Porsche AG took the wraps off the production version of its first all-electric vehicle, the Taycan sport sedan, today at events in China, Germany and Canada.
Dealer deliveries of the first two Taycan variants are due to start later this year. The company says it already has taken 30,000 reservations for the car.
Pricing of the Taycan Turbo will start at $152,000 (before destination fees) in the U.S., while the more powerful Turbo S model will retail for about $186,000. Lower- and higher-end versions will follow in coming years.
Neither version is turbocharged in the traditional sense, because neither has a piston engine. Porsche is using the term “turbo” to because the two models have an “overboost” feature that temporarily increases power.
Each Turbo model is powered by a pair of electric motors—one at each axle to provide all-wheel drive—that produce a combined 616 hp. Peak torque is 626 lb-ft for the Turbo model and 774 lb-ft for the Turbo S.
The overboost feature increases output to 670 hp in the Taycan Turbo and to as much as 750 hp in the Turbo S. The added oomph propels the vehicles from zero to 60 mph in 3 seconds and 2.6 seconds, respectively. Top speed for all variants is 161 mph.
Porsche says the key to the Taycan’s performance is the use of permanent synchronous motors rather than cheaper but larger and less efficient asynchronous motors. The company also touts thermal management and packaging benefits of the pricier motors.
The Taycan’s 1,400-lb, 93.4-kWh battery, which is mounted in the “skateboard” chassis, provides a driving range of 381-450 km (236 to 279 miles) in Turbo form and 388-412 km (241 to 256 miles) in the Turbo S on Europe's WLTP cycle. Ratings for the U.S. Environmental Protection Agency haven’t been announced.
The battery features an industry-first 800-volt architecture, which is twice the capacity of most EVs. Porsche says this will enable the battery to be replenished from 5% to 80% in 23 minutes with a 350-kW, 800-volt charging station. The carmaker is in the process of installing 500 of the fast chargers across the U.S., including at all of its dealerships.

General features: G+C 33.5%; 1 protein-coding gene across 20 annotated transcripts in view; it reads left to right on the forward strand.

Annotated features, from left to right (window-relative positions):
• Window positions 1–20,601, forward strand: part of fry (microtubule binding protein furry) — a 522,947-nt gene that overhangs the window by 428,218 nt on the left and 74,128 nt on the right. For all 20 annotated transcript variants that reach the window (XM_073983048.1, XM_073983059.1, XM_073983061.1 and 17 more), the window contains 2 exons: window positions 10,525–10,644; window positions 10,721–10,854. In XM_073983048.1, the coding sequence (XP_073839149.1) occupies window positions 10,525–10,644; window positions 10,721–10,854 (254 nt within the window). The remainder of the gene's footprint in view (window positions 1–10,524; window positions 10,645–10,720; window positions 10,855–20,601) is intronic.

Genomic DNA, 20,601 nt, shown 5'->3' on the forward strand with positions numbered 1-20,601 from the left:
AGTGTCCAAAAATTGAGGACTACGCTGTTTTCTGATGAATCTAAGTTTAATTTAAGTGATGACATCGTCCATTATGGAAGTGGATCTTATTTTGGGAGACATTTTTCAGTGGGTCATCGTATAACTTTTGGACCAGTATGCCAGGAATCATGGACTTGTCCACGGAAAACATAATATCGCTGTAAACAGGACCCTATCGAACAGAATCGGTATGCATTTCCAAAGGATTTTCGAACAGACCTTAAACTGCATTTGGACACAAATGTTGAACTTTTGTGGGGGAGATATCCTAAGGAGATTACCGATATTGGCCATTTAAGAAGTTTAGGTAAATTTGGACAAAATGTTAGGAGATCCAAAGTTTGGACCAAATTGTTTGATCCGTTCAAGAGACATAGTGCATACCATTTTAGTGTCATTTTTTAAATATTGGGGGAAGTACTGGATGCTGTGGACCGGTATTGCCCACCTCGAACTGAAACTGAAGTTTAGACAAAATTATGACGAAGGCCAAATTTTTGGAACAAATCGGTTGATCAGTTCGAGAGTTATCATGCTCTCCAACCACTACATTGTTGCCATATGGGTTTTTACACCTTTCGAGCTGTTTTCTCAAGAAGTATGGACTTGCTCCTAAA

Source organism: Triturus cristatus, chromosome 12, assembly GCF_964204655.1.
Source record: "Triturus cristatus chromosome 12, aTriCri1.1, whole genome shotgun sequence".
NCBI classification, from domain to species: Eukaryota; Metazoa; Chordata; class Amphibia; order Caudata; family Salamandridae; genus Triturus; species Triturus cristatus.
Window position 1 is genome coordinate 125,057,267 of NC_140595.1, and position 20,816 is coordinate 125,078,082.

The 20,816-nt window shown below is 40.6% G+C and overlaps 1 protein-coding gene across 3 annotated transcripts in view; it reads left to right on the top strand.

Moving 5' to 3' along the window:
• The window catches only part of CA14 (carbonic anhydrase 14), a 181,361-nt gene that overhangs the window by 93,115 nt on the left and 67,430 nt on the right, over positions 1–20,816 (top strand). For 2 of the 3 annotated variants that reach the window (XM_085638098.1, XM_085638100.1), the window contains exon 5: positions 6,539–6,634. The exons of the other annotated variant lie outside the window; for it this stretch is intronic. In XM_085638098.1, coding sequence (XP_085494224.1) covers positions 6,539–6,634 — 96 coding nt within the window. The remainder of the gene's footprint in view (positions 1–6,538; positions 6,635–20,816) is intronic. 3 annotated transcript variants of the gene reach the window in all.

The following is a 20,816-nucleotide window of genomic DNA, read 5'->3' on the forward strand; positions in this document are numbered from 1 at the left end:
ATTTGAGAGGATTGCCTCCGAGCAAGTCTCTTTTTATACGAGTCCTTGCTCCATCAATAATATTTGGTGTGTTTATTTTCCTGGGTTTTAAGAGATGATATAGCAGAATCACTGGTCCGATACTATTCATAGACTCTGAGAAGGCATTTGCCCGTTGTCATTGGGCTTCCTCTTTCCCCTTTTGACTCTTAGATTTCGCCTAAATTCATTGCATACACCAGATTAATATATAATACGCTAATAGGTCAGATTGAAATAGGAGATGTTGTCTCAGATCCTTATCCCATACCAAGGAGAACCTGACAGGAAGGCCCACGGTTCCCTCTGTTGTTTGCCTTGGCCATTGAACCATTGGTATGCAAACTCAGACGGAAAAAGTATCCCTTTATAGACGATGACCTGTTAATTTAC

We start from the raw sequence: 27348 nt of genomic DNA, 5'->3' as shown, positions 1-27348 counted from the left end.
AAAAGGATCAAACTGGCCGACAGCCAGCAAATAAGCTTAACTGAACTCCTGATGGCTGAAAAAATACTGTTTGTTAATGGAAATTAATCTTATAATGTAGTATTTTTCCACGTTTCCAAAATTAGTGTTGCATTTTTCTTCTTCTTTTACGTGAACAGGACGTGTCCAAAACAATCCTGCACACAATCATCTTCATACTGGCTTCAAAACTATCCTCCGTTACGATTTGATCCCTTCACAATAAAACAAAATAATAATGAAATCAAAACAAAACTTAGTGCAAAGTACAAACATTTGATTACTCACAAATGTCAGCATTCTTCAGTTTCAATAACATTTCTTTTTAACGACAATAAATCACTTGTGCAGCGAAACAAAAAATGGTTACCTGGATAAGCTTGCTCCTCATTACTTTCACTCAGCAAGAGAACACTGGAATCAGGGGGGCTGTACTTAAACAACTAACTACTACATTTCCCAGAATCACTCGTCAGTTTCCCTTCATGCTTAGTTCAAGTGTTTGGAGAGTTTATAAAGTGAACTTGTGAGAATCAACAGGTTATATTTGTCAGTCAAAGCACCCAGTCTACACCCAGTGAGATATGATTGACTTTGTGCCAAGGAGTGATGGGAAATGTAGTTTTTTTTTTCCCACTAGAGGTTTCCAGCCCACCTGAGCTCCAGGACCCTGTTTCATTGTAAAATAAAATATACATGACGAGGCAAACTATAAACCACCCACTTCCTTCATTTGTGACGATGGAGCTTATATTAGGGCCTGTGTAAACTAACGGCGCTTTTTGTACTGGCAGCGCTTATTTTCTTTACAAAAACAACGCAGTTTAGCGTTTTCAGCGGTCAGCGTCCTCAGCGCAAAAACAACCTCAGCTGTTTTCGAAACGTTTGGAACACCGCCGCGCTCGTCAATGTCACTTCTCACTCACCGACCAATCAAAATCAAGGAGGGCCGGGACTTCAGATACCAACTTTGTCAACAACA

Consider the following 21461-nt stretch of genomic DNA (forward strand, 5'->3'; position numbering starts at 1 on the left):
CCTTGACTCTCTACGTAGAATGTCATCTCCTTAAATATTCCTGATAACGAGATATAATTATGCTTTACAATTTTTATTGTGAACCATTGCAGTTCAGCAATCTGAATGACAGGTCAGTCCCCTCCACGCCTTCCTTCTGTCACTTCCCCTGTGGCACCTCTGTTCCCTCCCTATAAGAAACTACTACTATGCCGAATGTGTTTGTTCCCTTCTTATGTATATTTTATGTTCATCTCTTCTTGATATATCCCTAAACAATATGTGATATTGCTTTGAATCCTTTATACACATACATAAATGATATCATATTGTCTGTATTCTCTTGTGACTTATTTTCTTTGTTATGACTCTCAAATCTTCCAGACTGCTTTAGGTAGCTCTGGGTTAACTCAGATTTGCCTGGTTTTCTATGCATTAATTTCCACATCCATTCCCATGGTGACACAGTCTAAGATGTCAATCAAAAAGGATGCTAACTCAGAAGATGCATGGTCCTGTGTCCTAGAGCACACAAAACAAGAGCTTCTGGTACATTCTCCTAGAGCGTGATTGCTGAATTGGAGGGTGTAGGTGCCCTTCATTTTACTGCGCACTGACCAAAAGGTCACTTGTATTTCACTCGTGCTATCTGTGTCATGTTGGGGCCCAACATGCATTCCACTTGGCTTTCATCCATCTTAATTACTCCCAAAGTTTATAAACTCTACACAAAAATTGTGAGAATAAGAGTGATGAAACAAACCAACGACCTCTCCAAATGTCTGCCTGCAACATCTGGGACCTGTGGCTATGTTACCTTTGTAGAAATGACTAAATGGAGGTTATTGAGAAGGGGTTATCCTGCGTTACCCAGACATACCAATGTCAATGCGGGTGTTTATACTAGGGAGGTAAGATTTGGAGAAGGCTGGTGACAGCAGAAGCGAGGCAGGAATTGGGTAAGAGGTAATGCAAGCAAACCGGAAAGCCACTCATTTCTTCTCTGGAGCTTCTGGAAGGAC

The four-door Taycan rides on Porsche's new J1-platform, which will be shared with the upcoming Audi e-tron GT sedan. The car is about the same size as a BMW 5 Series, Mercedes-Benz E-Class or Tesla Model S. Styling is nearly identical to the Mission E concept the carmaker unveiled nearly four years ago.
The Taycan’s 5,100-lb mass is distributed nearly evenly between the front and rear axles, with a slight rear bias at 51%. Porsche says the Taycan has a lower center of gravity than any of its current models. The car also boasts a Porsche-best drag coefficient of 0.22.
The Turbo and Turbo S get a standard three-chamber air suspension derived from the Porsche Panamera sedan. Other goodies include an electronic limited-slip differential, all-wheel steering and optional dynamic chassis control that helps reduce body roll, oversteer and understeer.
The Taycan's brakes, which feature 10-piston calipers in the front with four-piston units in the rear, are tuned to maximize power regeneration. Porsche claims as much as 90% of braking can be done electronically without engaging the mechanical system.
The EV’s throttle response is five times quicker than for a comparable piston engine car, according to Porsche. Traction control is said to be 10 times faster and torque vectoring five times faster. Five driving modes are available, including ones that maximize performance or range.
The interior is highlighted by three large displays, including a fully digital floating gauge cluster. A separate display for the front seat passenger is optional.
A digital assistant allows owners to control certain vehicle functions via voice commands. Over-the-air software updates will be available.
Owners also can opt for a leather-free interior that includes components made from recycled materials. The front and rear trunks have 2.8- and 12.9-cu-ft of storage capacity, respectively.
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